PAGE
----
Self-driving cars: So many reasons, so many hurdles Video
Self-driving cars: So many reasons, so many hurdles Video Transcript
-You know, a few things in technology right now inspire as much fascination, doubt, and personal indignation as self-driving cars. -Each perfectly eyed test would be correctly identified in the all-weather and lighting conditions. -I didn't drive anything. I was just sitting in the car. I'm amazed about how smooth and how simple it looks even though there is a lot of technology behind the car. So, I'm very encouraged. -New, more precise cameras will ensure the lane-keeping aid functions perfectly. -This increases comfort as well as safety. Of course, the driver can regain control over the vehicle at any point. However, particularly in situations like this, you will increasingly wonder why you should. -We're gonna get there even sooner than we think. -Okay. The reasons for self-driving cars, these largely cluster around greater good. For example, fewer accidents. Computers don't get bored. They don't drink. They know the rules of the road. They don't get distracted by that smartphone on the seat next to them. That could really eat away at the 93 percent or so of the 6 million annual wrecks in this country that are caused by human screw-up. Then there's better road utilization. Let's face it. Humans are pretty lousy at driving precisely, keeping their cars in a very even gap and a close gap. Just look at this video from an experiment recently where the drivers were asked to follow each other with an even tight gap between their cars and not really. Now, computers at the wheel can maintain tight gaps with low elasticity as they move back and forth in conditions. That means more cars on existing roadway with great safety. Better fuel utilization. Computers can be programmed to operate the accelerator and brake in a way that preserves kinetic energy rather than dumping fuel in the cylinders at one moment only to convert that speed into brake dust and heat the next. Edmunds estimates that even current cruise control can save some 14 percent of fuel when implemented. Greater productivity. Average American right now spends something like 200 hours a year babysitting a dumb machine going from home to work and back again. Think what you could get done either personally or in your work if you had that time back at those times. Now, the arguments I most often hear against self-driving cars often accompanied by a red face go along these lines. First, I like to drive. So do I, believe me, but I don't like my commute. I don't like minding a machine on routine journeys back and forth. On the weekend, you can switch your autonomous car to manual. I don't trust computers. This one is understandable. After all, we're basically talking about putting the same technology into cars that gave us the Blue Screen of Death, the Sad Mac, and five bars but no connection. However, I take quite a bit of hope in the commercial airline industry as an example of how we can get five 9's of reliability in a critical transportation mode. Related to that one is when computers fail, they fail spectacularly. Humans tend to pick up on things before they get out of hand, but I have to believe that software development, infrastructure, and redundant systems can solve this one. Then there's the concern that this stuff is gonna make cars cost a fortune. Well, a lot of the building blocks are in cars affordably today. Look at adaptive cruise control, self-parking, lane-drift prevention, blind spot warning tech. Take those existing technologies, give them another million lines of code or so and permission to do their thing and we might have a very safe system that's affordable already. Here are some milestones that you should watch with me to see how self-driving cars progress. First of all, those building technologies I just mentioned. Look for them to become almost ubiquitous in cars of every price class. Then look for regulatory acceptance the way California and Nevada have recently put laws on the books saying it's okay to have an autonomous car in public roads as long as a human can catch it if it screws up. Car maker leadership, not just salesmanship. Companies like Nissan, Mercedes, General Motors, among those who said self-driving cars will start to really arrive as soon as 2020, there will be hiccups and problems on the road. The key is to handle those with a public dialogue and education. Then there's generational change. Successive generations will probably see self-driving as less of a threat, as less subtractive for their lifestyle than previous generations. And finally Google. Few tech companies have the ability to create behavioral change on a global scale as Google does and has. Bottom line is this is a win, not an if. Get ready for at least a partially autonomous car in your foreseeable future.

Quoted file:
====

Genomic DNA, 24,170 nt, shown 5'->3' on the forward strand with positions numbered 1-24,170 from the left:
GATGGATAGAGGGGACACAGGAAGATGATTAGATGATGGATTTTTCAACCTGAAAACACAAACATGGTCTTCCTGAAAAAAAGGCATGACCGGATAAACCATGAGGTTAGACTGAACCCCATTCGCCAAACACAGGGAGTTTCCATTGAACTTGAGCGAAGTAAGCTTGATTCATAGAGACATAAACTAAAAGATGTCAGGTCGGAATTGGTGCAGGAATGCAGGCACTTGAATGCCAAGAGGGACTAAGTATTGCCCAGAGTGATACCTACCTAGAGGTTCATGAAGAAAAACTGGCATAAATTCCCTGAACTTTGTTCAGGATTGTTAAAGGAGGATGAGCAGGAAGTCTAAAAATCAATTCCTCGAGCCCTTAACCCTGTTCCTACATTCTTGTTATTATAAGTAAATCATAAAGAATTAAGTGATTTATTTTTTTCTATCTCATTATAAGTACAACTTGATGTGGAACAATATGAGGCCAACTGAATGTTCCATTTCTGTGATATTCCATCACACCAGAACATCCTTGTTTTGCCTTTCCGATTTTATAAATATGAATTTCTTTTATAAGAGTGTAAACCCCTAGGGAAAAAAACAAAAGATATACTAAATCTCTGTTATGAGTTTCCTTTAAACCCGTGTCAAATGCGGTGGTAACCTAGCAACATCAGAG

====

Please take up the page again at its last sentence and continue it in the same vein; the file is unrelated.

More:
Self-driving cars are coming, here are some good reasons to welcome one in your driveway.
The biggest tech story in cars for the next few decades will certainly be self-driving cars, but it won't happen in one step. CNET's Brian Cooley shows you the building blocks for the future of autonomous driving.
The days of self-driving cars are closer than you might think.
Infiniti's big sedan is close to being a self-driving car.
The next Edge promises a big new dose of self-driving tech.
We check the tech at the Detroit auto show, see where headlight technology is going next, and explain self-driving cars three ways.
A look inside the EPA's mileage ratings, we check the tech in the 2013 Audi S7 and lay out the Top 5 reasons for self-driving cars.
Why self-driving cars make a whole lot of sense, how gesture control will augment -- but probably not replace -- a lot of technology, and is there even a third seat left at the mobile platform table?
Get the first taste of self-driving cars as they handle the most boring part of driving by themselves.
At CES 2008, Brian Tong steps out of the convention center to check out "Boss," a self-driving car.